An increasing number of studies report that Gen Y women will dominate the workforce. Yes, you heard right! Further research reveals that there are now more women in colleges and universities than men for the first time in U.S. history. They are also earning 60% of master’s degrees. This group is being referred to as WINKS–Women with Incomes and No Kids.

According to RCLCO, a leading knowledge solutions provider to the real estate industry, WINKS could represent 34% of all Gen Y by 2015. Their consumer research into Gen X and Gen Y women uncovers the following:

  • Gen Y female-headed households prefer living in urban or urban-like settings
  • Convenience is key
  • They want to walk to work, restaurants, entertainment venues, and shopping places
  • They are career minded
  • Over half have income of over $50,000 per year

This could mark a departure from typical home-purchasing patterns, and once again, their “parents’ home” in suburbia. Overwhelmingly, this research shows that Gen Y women need to be physically active. Catering to them could be as simple as bigger and better fitness centers, biking trails, community running groups, hiking trips, etc. This means that some easy changes could put your community back on their search list!

3. Inside and Out

So what kind of interior/exterior does Generation Y prefer? According to discoveries made at the National Association of Home Builders conference held in January, 2011, formal living rooms, soaker bathtubs, and three-car garages are out!

Even though much of the conference focused on the housing needs of aging baby boomers, the fact that their kids actually represent an even larger demographic could not be ignored. Once again, surveys showed that 88% of Gen Yers want to be in an urban setting, where they can walk to shops, restaurants, and mass-transit. Now I get it! If they don’t have a car, they certainly don’t need a three-car garage. What else?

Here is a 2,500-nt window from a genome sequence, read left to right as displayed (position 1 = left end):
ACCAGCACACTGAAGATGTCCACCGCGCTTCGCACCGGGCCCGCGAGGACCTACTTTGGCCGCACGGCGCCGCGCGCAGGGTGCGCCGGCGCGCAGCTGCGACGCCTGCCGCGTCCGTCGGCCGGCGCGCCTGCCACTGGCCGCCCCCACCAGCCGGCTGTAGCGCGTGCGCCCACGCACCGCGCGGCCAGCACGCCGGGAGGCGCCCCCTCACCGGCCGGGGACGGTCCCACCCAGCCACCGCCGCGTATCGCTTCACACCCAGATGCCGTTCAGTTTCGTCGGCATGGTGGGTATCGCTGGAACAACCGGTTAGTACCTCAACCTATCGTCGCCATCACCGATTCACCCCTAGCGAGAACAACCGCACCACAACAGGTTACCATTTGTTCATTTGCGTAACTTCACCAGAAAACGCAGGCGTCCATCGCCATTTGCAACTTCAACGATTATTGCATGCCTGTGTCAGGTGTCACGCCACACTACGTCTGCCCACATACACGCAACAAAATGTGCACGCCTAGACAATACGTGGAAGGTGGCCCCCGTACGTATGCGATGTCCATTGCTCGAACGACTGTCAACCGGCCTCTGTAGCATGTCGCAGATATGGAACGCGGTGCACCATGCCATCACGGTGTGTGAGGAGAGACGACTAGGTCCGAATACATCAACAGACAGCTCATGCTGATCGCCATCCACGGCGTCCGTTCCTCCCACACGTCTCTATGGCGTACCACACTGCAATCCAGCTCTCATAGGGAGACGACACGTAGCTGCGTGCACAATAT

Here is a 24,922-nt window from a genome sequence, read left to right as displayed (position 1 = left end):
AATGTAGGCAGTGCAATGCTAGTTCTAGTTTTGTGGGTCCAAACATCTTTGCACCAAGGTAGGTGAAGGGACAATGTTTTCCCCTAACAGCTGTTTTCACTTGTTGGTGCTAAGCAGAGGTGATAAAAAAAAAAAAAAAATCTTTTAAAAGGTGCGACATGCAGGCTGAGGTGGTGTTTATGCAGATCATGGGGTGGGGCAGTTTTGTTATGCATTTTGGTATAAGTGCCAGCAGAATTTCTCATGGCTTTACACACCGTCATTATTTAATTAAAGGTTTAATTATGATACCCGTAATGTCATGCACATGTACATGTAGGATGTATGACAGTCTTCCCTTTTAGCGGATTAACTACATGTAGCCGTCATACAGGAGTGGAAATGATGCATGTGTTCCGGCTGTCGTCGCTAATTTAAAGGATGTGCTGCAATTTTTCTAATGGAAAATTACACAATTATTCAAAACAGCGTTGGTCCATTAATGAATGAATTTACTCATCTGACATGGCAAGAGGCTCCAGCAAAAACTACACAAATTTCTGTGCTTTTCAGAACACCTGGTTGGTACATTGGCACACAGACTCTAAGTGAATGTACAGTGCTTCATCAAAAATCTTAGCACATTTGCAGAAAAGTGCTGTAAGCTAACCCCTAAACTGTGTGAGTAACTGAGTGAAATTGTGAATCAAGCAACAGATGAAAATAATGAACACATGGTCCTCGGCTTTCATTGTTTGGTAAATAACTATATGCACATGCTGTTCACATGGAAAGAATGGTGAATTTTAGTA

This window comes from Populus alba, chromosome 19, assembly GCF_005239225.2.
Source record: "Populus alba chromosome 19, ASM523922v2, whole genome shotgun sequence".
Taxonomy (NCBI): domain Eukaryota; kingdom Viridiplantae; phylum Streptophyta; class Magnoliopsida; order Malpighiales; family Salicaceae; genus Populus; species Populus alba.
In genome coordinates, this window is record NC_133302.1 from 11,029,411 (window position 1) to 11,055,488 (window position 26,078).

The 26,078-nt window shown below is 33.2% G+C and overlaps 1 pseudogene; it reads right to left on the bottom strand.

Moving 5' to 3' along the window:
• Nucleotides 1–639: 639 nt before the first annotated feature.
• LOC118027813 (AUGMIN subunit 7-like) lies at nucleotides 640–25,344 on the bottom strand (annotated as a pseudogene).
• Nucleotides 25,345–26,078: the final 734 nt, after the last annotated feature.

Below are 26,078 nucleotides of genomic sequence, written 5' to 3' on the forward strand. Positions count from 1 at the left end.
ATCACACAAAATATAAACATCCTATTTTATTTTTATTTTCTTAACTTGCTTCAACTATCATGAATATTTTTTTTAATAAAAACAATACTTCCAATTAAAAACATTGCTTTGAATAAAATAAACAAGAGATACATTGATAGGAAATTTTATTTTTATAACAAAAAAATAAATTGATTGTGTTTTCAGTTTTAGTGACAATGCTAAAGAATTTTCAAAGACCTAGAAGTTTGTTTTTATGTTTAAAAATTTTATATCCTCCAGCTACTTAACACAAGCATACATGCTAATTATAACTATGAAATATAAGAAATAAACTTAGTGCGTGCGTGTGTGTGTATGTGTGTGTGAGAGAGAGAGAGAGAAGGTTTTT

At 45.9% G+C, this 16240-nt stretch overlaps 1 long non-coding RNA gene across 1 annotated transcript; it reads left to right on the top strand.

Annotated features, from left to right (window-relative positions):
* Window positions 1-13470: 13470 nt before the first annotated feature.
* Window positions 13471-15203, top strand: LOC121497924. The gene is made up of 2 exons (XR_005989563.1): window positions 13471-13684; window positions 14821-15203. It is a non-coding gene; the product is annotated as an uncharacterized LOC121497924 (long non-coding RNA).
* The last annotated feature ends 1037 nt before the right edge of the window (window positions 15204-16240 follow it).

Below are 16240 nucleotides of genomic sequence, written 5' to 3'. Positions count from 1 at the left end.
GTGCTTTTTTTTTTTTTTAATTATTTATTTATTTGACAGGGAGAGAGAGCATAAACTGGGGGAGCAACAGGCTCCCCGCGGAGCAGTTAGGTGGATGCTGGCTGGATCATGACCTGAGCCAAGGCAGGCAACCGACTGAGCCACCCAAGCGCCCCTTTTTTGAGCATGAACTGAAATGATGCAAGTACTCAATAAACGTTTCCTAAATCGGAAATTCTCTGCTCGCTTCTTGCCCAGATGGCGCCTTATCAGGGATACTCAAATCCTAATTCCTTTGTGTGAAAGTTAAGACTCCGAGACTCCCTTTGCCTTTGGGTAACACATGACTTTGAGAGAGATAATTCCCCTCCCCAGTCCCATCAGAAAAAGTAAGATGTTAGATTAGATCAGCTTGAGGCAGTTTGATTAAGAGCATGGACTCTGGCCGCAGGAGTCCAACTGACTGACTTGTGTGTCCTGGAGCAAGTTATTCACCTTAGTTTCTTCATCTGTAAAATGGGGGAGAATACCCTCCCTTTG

They don’t want…

  • Cookie-cutter homes
  • To mow a lawn
  • A huge bath tub
  • A dining room

They do want…

  • Enough outdoor space to have a grill and some friends over
  • Smaller rooms
  • Bigger shower stalls
  • Plenty of living room space for home theater type set-up as TV, movies, and video games are a part of daily life

Residential designer David Senden says, “Gen Y wants a home that’s a cross between a hotel lobby and the set of “Melrose Place.”

Melrose Place Apartment Courtyard

Melrose Place Apartment Courtyard (circa 2009)


He christened the Gen-Yers who are delaying marriage and family as “dawdlers.” These dawdlers are likely to want a place that will accommodate a dog bed or cat castle – not a crib or play kitchen.

Time to Re-Evaluate

Generation Y is on the hunt for a home – and it isn’t their parents’. Are you re-evaluating your floor plans, interior and exterior features, and price points to make them more attractive to Gen Yers? If not, you might be missing an incredible opportunity! Remember, changes made today will pay off tomorrow!

The Monday Morning Meeting with Joanna Ellis is a monthly series examining the impact of Generation Y on the multifamily industry and discussing how to successfully do business with them.

Part 1: The Future Renter…What’s Next?
Part 2: Three Ways to Grab the Attention of Generation Y
Part 3: Getting to Know Your Generation Y Coworkers
Part 4: How Does Generation Y Perceive Your Green Initiative?
Part 5: Get the Inside Scoop on Generation Y with Our Summer Reading List
Part 6: Generation Y: A View from the Inside


President and Owner, Ellis Partners in Mystery Shopping